Moldova's central bank raised its base rate by a sharp 500 basis points to 13.50 percent in what the bank described as a "preventative response" to "imminent inflationary pressures" from the increased depreciation of the leu currency since the beginning of this year.
The National Bank of Moldova, which took the decision at an extraordinary board meeting, has raised its rate by 10 percentage points since Dec. 11, 2014 in response to a fall in the value of the leu against the U.S. dollar and the euro that it expects will boost inflation to above its upper limit.
The central bank, which targets inflation of 5.0 percent, plus/minus 1.5 percentage points, added that the rate on its overnight loans would also be raised to 16.5 percent from 11.5 percent while the overnight deposit rate would be increased to 10.5 percent from 5.5 percent.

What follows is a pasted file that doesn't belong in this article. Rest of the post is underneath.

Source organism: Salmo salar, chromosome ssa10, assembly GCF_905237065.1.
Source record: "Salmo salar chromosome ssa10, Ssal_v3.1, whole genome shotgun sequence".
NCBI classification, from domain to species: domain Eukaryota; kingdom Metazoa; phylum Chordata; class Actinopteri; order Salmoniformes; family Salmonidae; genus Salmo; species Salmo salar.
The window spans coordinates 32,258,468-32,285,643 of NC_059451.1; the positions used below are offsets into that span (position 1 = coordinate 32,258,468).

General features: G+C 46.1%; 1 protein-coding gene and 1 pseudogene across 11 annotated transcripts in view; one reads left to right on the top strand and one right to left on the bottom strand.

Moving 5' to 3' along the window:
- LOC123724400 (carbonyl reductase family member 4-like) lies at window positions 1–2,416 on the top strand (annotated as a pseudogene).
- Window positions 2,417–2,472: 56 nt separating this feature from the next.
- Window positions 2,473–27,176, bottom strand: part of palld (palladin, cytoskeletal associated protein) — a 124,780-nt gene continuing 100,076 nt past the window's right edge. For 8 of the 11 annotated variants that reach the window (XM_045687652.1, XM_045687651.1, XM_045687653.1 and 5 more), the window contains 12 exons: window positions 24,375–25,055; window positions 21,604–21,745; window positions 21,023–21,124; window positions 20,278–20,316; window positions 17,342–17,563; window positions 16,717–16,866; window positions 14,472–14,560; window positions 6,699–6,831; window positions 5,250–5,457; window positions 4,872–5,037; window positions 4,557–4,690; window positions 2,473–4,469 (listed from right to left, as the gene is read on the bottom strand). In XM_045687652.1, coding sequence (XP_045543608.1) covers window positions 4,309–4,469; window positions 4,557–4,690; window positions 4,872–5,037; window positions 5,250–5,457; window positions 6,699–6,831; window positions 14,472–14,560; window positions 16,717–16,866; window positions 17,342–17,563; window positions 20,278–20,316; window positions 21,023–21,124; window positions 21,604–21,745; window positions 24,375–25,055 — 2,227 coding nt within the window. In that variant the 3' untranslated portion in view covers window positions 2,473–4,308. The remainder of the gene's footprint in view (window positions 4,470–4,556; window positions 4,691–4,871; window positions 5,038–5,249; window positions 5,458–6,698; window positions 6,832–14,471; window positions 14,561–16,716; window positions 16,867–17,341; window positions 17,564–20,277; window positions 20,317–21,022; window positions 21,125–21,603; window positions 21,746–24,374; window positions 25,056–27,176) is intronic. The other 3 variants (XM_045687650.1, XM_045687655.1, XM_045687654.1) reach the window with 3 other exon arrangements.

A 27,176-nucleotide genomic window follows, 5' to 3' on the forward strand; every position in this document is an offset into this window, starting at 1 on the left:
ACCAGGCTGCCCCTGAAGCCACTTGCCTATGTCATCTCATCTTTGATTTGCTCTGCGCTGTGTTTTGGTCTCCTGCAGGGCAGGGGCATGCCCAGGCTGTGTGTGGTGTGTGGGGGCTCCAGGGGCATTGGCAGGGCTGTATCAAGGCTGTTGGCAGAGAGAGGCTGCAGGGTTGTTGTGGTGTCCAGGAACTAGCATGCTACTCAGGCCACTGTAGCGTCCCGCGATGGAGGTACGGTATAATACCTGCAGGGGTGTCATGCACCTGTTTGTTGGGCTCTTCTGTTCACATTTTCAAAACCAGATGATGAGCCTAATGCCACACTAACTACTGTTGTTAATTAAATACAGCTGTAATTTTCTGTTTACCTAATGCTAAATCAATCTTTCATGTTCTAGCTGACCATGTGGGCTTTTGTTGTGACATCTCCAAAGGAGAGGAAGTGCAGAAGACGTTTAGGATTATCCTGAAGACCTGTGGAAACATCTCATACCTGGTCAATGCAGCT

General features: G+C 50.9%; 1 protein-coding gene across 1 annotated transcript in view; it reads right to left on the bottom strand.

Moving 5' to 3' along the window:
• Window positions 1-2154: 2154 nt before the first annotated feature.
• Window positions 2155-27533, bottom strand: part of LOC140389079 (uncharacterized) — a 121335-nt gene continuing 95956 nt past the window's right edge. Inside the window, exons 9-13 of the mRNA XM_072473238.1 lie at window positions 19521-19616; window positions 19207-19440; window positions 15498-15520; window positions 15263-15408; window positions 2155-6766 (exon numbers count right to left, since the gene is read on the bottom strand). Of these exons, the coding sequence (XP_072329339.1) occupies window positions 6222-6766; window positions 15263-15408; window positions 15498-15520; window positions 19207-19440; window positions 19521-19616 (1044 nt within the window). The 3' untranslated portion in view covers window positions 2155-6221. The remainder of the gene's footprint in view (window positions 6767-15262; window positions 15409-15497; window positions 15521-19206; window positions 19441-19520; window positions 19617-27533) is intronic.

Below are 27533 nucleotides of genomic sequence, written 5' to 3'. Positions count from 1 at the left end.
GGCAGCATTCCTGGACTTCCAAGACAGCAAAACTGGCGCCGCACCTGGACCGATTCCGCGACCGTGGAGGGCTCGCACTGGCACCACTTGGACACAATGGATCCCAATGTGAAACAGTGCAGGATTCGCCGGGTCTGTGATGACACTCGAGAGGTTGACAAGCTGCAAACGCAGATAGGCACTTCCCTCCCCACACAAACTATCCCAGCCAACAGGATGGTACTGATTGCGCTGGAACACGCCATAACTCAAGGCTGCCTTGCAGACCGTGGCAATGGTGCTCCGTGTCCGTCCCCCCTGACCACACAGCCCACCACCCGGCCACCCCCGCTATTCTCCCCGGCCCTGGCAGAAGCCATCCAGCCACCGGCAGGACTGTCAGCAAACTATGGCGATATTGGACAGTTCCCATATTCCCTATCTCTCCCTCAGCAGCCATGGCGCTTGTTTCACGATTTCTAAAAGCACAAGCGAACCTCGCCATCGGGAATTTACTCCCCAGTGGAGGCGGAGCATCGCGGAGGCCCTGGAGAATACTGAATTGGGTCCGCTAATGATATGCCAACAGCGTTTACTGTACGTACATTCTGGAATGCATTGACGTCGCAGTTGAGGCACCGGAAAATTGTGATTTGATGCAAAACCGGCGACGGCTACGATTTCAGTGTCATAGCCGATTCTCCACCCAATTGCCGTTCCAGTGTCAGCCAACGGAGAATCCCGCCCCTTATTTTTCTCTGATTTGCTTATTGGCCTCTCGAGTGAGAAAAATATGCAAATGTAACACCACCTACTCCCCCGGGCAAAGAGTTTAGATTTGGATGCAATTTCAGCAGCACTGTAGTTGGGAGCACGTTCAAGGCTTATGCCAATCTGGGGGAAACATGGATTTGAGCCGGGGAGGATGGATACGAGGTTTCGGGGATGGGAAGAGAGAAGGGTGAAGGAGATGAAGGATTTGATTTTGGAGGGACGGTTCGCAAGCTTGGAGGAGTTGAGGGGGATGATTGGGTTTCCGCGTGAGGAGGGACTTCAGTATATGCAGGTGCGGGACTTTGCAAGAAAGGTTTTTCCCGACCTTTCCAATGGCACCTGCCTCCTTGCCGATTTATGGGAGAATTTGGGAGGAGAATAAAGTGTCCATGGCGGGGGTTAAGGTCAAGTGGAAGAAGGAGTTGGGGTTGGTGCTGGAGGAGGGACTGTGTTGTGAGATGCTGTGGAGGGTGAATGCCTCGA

Moldova's inflation rate was stable at 4.7 percent in January from December but the leu fell by 19 percent against the dollar in 2014 and was trading at 18.45 to the dollar today, down 15.6 percent this year. Since the start of 2014 the leu has lost 30 percent of its value against the dollar.
Landlocked Moldova, a former Soviet state, is located between Romania to the east and Ukraine to the north, south and east.
The country's currency has been hit by a shortage due to restrictions on exports from Moldova to Russia and an annual 30.8 percent fall in money transfers from abroad in December.
The central bank added that nervousness in the foreign exchange market has been fueled by the central bank's decision to establish a special savings bank, which has triggered negative expectations about the future of the leu's exchange rate and inflation.
On Monday Dorin Dragutanu, central bank governor, told Reuters that the central bank had spent $210 million, or close to 10 percent of its foreign currency reserves, to defend the leu since the start of this year.